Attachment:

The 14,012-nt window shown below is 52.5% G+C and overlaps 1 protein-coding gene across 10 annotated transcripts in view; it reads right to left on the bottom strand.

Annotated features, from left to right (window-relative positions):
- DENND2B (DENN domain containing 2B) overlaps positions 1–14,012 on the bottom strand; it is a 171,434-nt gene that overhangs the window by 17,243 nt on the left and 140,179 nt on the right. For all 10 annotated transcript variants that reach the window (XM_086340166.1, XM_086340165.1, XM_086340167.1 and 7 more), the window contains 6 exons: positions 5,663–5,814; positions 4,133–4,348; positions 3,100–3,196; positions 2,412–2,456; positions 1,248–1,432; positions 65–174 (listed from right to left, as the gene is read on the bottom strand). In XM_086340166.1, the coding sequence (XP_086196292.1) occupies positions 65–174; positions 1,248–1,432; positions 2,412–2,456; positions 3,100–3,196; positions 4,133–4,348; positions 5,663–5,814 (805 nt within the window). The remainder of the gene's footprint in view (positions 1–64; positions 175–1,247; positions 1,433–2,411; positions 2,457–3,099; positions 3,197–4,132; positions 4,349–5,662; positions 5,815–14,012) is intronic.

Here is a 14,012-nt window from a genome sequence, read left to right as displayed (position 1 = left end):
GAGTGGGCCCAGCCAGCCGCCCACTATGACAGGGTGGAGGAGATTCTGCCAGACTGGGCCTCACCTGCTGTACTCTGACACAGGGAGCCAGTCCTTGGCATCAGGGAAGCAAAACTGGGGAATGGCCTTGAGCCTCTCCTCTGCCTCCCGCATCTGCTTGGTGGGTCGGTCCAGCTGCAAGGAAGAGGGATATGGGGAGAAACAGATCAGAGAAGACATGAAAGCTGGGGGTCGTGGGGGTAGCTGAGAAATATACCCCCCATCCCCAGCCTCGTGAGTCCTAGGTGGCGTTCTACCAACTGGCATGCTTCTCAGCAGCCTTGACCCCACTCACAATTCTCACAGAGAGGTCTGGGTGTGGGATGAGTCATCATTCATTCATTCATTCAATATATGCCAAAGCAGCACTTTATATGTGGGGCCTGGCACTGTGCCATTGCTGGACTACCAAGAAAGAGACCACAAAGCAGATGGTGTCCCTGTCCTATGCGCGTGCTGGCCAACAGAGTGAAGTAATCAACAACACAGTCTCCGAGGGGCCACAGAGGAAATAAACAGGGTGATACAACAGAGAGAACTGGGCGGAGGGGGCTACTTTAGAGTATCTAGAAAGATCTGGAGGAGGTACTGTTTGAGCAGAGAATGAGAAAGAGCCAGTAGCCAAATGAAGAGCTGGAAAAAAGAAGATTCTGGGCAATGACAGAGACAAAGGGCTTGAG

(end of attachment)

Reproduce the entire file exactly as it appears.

The 14,012-nt window shown below is 52.5% G+C and overlaps 1 protein-coding gene across 10 annotated transcripts in view; it reads right to left on the bottom strand.

Annotated features, from left to right (window-relative positions):
- DENND2B (DENN domain containing 2B) overlaps positions 1–14,012 on the bottom strand; it is a 171,434-nt gene that overhangs the window by 17,243 nt on the left and 140,179 nt on the right. For all 10 annotated transcript variants that reach the window (XM_086340166.1, XM_086340165.1, XM_086340167.1 and 7 more), the window contains 6 exons: positions 5,663–5,814; positions 4,133–4,348; positions 3,100–3,196; positions 2,412–2,456; positions 1,248–1,432; positions 65–174 (listed from right to left, as the gene is read on the bottom strand). In XM_086340166.1, the coding sequence (XP_086196292.1) occupies positions 65–174; positions 1,248–1,432; positions 2,412–2,456; positions 3,100–3,196; positions 4,133–4,348; positions 5,663–5,814 (805 nt within the window). The remainder of the gene's footprint in view (positions 1–64; positions 175–1,247; positions 1,433–2,411; positions 2,457–3,099; positions 3,197–4,132; positions 4,349–5,662; positions 5,815–14,012) is intronic.

Here is a 14,012-nt window from a genome sequence, read left to right as displayed (position 1 = left end):
GAGTGGGCCCAGCCAGCCGCCCACTATGACAGGGTGGAGGAGATTCTGCCAGACTGGGCCTCACCTGCTGTACTCTGACACAGGGAGCCAGTCCTTGGCATCAGGGAAGCAAAACTGGGGAATGGCCTTGAGCCTCTCCTCTGCCTCCCGCATCTGCTTGGTGGGTCGGTCCAGCTGCAAGGAAGAGGGATATGGGGAGAAACAGATCAGAGAAGACATGAAAGCTGGGGGTCGTGGGGGTAGCTGAGAAATATACCCCCCATCCCCAGCCTCGTGAGTCCTAGGTGGCGTTCTACCAACTGGCATGCTTCTCAGCAGCCTTGACCCCACTCACAATTCTCACAGAGAGGTCTGGGTGTGGGATGAGTCATCATTCATTCATTCATTCAATATATGCCAAAGCAGCACTTTATATGTGGGGCCTGGCACTGTGCCATTGCTGGACTACCAAGAAAGAGACCACAAAGCAGATGGTGTCCCTGTCCTATGCGCGTGCTGGCCAACAGAGTGAAGTAATCAACAACACAGTCTCCGAGGGGCCACAGAGGAAATAAACAGGGTGATACAACAGAGAGAACTGGGCGGAGGGGGCTACTTTAGAGTATCTAGAAAGATCTGGAGGAGGTACTGTTTGAGCAGAGAATGAGAAAGAGCCAGTAGCCAAATGAAGAGCTGGAAAAAAGAAGATTCTGGGCAATGACAGAGACAAAGGGCTTGAG